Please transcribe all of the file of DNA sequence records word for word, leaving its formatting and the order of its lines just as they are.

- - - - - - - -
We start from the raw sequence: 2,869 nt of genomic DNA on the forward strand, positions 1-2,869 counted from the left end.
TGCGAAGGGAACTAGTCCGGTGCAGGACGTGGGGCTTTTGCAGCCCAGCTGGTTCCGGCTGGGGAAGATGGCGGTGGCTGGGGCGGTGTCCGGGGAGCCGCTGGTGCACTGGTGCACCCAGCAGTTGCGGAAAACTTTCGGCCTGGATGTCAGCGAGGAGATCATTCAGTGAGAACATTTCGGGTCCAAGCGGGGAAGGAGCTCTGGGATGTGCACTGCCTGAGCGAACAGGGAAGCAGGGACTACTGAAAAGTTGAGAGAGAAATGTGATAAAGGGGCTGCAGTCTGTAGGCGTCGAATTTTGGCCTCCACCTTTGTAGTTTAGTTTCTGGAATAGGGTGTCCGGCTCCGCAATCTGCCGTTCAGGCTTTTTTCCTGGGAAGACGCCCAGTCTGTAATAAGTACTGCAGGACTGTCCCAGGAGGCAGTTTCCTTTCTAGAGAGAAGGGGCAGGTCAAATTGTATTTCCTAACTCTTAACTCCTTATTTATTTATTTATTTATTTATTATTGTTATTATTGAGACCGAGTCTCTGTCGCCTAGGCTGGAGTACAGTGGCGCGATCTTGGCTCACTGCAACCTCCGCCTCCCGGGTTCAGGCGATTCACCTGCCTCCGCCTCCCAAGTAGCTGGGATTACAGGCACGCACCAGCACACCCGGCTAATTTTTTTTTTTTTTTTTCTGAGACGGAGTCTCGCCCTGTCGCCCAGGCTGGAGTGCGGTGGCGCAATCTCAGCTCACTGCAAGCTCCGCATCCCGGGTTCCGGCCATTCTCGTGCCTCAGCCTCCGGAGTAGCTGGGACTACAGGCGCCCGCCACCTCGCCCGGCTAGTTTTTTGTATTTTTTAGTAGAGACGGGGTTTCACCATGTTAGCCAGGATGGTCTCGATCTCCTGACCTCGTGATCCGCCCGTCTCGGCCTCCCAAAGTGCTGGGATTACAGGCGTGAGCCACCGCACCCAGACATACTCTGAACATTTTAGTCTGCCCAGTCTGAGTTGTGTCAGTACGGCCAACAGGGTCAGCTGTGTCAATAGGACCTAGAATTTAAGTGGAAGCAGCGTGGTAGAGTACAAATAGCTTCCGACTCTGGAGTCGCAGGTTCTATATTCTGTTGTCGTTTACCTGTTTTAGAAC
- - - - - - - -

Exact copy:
We start from the raw sequence: 2,869 nt of genomic DNA on the forward strand, positions 1-2,869 counted from the left end.
TGCGAAGGGAACTAGTCCGGTGCAGGACGTGGGGCTTTTGCAGCCCAGCTGGTTCCGGCTGGGGAAGATGGCGGTGGCTGGGGCGGTGTCCGGGGAGCCGCTGGTGCACTGGTGCACCCAGCAGTTGCGGAAAACTTTCGGCCTGGATGTCAGCGAGGAGATCATTCAGTGAGAACATTTCGGGTCCAAGCGGGGAAGGAGCTCTGGGATGTGCACTGCCTGAGCGAACAGGGAAGCAGGGACTACTGAAAAGTTGAGAGAGAAATGTGATAAAGGGGCTGCAGTCTGTAGGCGTCGAATTTTGGCCTCCACCTTTGTAGTTTAGTTTCTGGAATAGGGTGTCCGGCTCCGCAATCTGCCGTTCAGGCTTTTTTCCTGGGAAGACGCCCAGTCTGTAATAAGTACTGCAGGACTGTCCCAGGAGGCAGTTTCCTTTCTAGAGAGAAGGGGCAGGTCAAATTGTATTTCCTAACTCTTAACTCCTTATTTATTTATTTATTTATTTATTATTGTTATTATTGAGACCGAGTCTCTGTCGCCTAGGCTGGAGTACAGTGGCGCGATCTTGGCTCACTGCAACCTCCGCCTCCCGGGTTCAGGCGATTCACCTGCCTCCGCCTCCCAAGTAGCTGGGATTACAGGCACGCACCAGCACACCCGGCTAATTTTTTTTTTTTTTTTTCTGAGACGGAGTCTCGCCCTGTCGCCCAGGCTGGAGTGCGGTGGCGCAATCTCAGCTCACTGCAAGCTCCGCATCCCGGGTTCCGGCCATTCTCGTGCCTCAGCCTCCGGAGTAGCTGGGACTACAGGCGCCCGCCACCTCGCCCGGCTAGTTTTTTGTATTTTTTAGTAGAGACGGGGTTTCACCATGTTAGCCAGGATGGTCTCGATCTCCTGACCTCGTGATCCGCCCGTCTCGGCCTCCCAAAGTGCTGGGATTACAGGCGTGAGCCACCGCACCCAGACATACTCTGAACATTTTAGTCTGCCCAGTCTGAGTTGTGTCAGTACGGCCAACAGGGTCAGCTGTGTCAATAGGACCTAGAATTTAAGTGGAAGCAGCGTGGTAGAGTACAAATAGCTTCCGACTCTGGAGTCGCAGGTTCTATATTCTGTTGTCGTTTACCTGTTTTAGAAC